“We are sending Patriot missiles,” Sanchez said of the American-built air defense system. “Zelensky asks the platforms to launch them, and asks how many we can donate. We are sending a new batch of Leopard tanks and, above all, ammunition that the (Ukrainian) troops need.”

Zelensky was scheduled to visit Spain earlier this month, but his trip was postponed due to the Russian offensive around Kharkiv and other parts of Ukraine. This offensive appears to be continuing, with Kharkiv suffering intense attacks on a daily basis.

The United States announced Friday that it was sending $275 million in military assistance to Ukraine as part of “efforts to help Ukraine repel Russia’s assault near Kharkiv,” according to the Secretary of State Antony Blinken.

America’s top diplomat said the new tranche of aid “contains capabilities that Ukrainian troops urgently need” as they struggle to halt Russia’s advance toward the key northeastern city.

News of the new military assistance came as Ukraine’s Defense Ministry dampened hopes that French military trainers could soon be in Ukraine after online comments from army chief Oleksandr Syrskyi appeared to suggest that their arrival in the country was a done deal.

“I welcome France’s initiative to send instructors to Ukraine to train Ukrainian military personnel,” Syrskyi wrote on Telegram following a video conference between himself and the defense ministers of the two countries . “I have already signed the documents which will allow the first French instructors to visit our training centers and familiarize themselves with the infrastructure and staff.”

Syrskyi’s statement gave no possible timetable, but seemed to indicate that France was ready to make what would be a very significant change in the involvement of NATO countries in the war between Ukraine and Russia.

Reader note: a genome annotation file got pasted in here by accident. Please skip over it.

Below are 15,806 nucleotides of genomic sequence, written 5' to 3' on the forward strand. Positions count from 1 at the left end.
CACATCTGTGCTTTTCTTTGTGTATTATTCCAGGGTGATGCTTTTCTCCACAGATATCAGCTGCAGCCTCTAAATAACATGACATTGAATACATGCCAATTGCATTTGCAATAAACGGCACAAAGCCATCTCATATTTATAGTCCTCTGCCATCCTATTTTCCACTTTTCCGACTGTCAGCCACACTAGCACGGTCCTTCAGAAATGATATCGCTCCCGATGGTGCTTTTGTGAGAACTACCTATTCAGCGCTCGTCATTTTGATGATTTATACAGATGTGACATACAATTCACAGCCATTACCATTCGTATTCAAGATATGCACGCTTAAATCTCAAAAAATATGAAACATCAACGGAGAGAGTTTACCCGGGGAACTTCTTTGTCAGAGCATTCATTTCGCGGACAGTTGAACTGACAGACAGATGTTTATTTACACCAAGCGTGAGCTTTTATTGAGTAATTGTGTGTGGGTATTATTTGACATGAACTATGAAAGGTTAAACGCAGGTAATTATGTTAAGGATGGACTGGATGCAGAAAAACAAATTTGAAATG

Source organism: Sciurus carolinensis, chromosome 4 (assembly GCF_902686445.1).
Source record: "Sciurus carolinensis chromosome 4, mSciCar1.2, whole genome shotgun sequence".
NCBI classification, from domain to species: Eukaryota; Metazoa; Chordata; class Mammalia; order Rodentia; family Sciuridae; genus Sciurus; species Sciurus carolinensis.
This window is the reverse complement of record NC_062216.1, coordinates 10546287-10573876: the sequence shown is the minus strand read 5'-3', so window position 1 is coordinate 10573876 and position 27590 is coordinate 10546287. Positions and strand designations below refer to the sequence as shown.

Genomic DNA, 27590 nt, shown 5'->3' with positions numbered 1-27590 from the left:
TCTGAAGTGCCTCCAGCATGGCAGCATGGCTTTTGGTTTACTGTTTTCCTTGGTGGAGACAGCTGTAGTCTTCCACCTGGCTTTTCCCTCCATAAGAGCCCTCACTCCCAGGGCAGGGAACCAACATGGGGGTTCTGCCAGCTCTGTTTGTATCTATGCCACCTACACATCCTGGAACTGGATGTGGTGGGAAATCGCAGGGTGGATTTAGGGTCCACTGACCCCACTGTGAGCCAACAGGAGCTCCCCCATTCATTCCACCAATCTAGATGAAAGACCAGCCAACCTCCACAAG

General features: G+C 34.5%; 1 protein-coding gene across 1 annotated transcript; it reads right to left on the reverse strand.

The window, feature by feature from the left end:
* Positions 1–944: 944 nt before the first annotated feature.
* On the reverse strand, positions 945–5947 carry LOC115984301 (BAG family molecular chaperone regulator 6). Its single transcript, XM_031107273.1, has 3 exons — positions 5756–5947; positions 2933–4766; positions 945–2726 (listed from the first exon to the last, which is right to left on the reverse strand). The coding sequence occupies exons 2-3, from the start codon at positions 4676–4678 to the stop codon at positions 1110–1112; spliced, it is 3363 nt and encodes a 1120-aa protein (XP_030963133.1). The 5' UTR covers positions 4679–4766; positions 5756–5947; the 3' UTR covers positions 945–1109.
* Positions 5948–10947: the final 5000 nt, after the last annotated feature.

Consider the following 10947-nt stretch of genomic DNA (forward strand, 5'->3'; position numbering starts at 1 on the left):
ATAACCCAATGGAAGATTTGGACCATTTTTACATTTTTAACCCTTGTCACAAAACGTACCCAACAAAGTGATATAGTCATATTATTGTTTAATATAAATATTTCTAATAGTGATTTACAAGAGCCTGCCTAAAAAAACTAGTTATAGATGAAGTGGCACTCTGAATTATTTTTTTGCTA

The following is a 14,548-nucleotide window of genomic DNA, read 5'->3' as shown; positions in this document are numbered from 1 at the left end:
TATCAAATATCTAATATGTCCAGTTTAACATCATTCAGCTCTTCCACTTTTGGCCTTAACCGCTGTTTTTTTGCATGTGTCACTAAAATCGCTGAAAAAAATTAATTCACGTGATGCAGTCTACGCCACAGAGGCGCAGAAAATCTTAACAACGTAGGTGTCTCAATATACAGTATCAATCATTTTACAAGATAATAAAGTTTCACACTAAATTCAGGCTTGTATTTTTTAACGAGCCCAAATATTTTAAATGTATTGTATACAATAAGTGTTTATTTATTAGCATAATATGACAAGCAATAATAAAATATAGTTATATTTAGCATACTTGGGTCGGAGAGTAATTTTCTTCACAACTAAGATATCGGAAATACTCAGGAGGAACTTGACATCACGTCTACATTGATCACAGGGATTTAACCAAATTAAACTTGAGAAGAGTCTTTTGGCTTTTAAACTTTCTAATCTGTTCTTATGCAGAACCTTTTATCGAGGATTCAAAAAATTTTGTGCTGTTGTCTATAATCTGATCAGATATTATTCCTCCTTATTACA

Further reinforcing this sentiment, Syrskyi added: “I believe that France’s determination will encourage other partners to join this ambitious project. I thanked the minister for the friendly support of the French people and the military and economic assistance provided to Ukraine to repel Russian military aggression.

In a subsequent comment to CNN, apparently intended to lower expectations and possibly appease key allies, Ukraine’s Defense Ministry toned down the language, saying kyiv had “expressed interest in the prospect of hosting foreign instructors in Ukraine” since a conference in Paris at the end of February.

“We have ongoing discussions with France and other countries on this issue and have initiated internal formalities to move forward when the decision is made,” the short press release concludes.

The French Defense Ministry, in a comment to CNN, had a similar message regarding military trainers.

“As with all projects discussed at the conference, we continue to work with the Ukrainians to understand their exact needs,” the statement said.

At the Paris conference, French President Emmanuel Macron floated the idea that sending military trainers to Ukraine was a way for kyiv’s Western allies to deploy troops in the country.

Additional reporting by Victoria Butenko and Daria Tarasova Markina in kyiv and Xiaofei Xu in Paris